Closing Argument Misconduct
On January 22, 2015, the Washington State Supreme Court issued a unanimous opinion holding defendant’s right to a fair trial had been violated when the prosecutor used a PowerPoint presentation during their closing argument. In State v. Walker, the defendant had been convicted of accomplice to first degree murder, first degree assault, first degree robbery, solicitation, and conspiracy after having his case tried to a jury in Pierce County. Mr. Walker appealed the guilty verdict on several grounds including prosecutorial misconduct. He also appealed on the basis of ineffective assistance of counsel in part because of his counsel’s failure to object to some of the prosecutor’s trial strategies including the use of an inflammatory slide show during closing arguments.
The controversial statements and tactics used by the state throughout the trial resulted in the Washington State Supreme Court reversing all of the defendant’s convictions and remanding for a new trial. The Court cited several concerns with the prosecutor’s conduct including commenting on the defendant’s credibility during opening statements. The Court’s primary focus was on the state’s closing argument citing to a level of impropriety in the state’s tactics that was egregious in nature. Because of the prejudice created by the state’s closing arguments, the court did not address the ineffective assistance of claim made by the defendant.
In its closing argument, the Pierce County prosecuting attorney presented a PowerPoint presentation that was around 250 slides long. Approximately 100 of the slides contained the title “DEFENDANT WALKER GUILTY OF PREMEDITATED MURDER”. Another slide had a photograph of the defendant’s booking photograph with the words “GUILTY BEYOND A REASONABLE DOUBT” written over his face in red lettering. Both case law and the rules of professional conduct expressly prohibit attorneys from commenting or vouching on a witness’s credibility. Furthermore, it is inappropriate to express a personal opinion on the ultimate issues of whether a defendant is innocent or guilty – this is the ultimate question for the trier of fact to decide. The Court was very troubled by what appeared to be a blatant disregard for these well-established rules of law.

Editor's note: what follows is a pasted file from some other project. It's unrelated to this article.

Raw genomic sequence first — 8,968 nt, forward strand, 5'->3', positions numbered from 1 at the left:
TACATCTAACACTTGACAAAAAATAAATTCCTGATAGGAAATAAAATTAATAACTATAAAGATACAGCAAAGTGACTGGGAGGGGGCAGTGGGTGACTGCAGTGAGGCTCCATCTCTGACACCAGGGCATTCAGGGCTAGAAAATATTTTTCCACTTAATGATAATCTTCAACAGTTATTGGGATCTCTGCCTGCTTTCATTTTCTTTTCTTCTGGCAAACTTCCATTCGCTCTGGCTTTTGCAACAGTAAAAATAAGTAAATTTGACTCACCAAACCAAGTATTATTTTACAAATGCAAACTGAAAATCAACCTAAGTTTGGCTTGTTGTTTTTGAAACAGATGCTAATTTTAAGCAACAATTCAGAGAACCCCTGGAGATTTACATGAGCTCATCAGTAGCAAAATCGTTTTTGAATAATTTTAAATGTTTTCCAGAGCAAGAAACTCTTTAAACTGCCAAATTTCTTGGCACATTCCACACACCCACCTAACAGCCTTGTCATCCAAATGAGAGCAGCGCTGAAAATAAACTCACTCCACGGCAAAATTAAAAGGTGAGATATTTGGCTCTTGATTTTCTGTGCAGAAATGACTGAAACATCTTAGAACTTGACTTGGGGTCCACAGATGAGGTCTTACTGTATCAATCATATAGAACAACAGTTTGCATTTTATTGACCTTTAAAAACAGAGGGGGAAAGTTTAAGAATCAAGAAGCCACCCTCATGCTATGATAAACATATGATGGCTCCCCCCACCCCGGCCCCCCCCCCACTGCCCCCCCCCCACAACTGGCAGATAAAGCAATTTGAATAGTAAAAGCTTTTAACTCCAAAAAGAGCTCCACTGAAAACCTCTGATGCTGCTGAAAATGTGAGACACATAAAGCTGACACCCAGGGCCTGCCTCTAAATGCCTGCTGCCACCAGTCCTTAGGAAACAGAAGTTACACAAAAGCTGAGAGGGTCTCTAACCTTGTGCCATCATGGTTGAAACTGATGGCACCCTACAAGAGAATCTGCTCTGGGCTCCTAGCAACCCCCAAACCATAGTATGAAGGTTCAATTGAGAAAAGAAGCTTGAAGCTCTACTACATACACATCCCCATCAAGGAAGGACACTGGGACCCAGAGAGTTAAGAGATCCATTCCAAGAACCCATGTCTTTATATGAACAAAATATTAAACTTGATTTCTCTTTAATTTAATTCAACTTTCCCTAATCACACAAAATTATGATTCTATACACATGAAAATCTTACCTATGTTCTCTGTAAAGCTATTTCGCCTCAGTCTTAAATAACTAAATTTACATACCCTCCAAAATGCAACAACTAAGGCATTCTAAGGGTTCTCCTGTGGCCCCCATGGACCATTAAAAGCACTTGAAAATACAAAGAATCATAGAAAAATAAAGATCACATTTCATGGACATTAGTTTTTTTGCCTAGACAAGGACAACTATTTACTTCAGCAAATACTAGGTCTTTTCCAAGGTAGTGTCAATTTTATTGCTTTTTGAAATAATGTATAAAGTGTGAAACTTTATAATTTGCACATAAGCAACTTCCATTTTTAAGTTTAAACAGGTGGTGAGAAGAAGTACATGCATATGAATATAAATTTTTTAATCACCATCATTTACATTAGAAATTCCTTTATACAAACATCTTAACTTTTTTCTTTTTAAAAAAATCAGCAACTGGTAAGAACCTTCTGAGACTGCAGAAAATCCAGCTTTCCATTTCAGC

Other slides depicted photographs that had been admitted as evidence; however, the images had been altered to include inflammatory text such as “MONEY IS MORE IMPORTANT THAN HUMAN LIFE” in bold red lettering. The Court was not only troubled by the altered state of the admitted evidence, but also by the fact that none of the defendants or anyone associated with the case was alleged to have made that statement. Three of the justices published a concurrent opinion to clarify they took no issue with the prosecutor showing evidence that had been properly admitted; however, the altering of the evidence – especially when it commented on the ultimate issue – was impermissible and created reversible error.
In its analysis, the Court confirmed the role of the prosecutor should ultimately be justice and its duty is to the people it represents. In that dual role, the prosecutor must advocate on behalf of citizens while never losing track of the need for a fair trial. The Court explained “we have no difficulty in holding the prosecutor’s conduct in this case was improper. Closing argument provides an opportunity to draw the jury’s attention to the evidence presented, but it does not give a prosecutor the right to present altered version of admitted evidence to support the State’s theory of the case, to present derogatory depictions of the defendant, or to express personal opinions on the defendant’s guilt. Furthermore, RPC 3.4(e) expressly prohibits a lawyer from vouching for any witness’s credibility or stating a personal opinion ‘on the guilt or innocence of the accused.’ The prosecution committed serious misconduct her in the portions of the PowerPoint presentation discussed above.”
The Court’s opinion was strongly worded and clearly expressed its dissatisfaction with the state for engaging in in behavior which so flagrantly disregarded the state’s obligation to seek justice and provide a fair trial. Given the Washington State Supreme Court’s recent rulings, it is clear that attorneys need to proceed with caution when using multi-media during trial. The full text of the opinion can be found here: http://www.courts.wa.gov/opinions/?fa=opinions.disp&filename=898308MAJ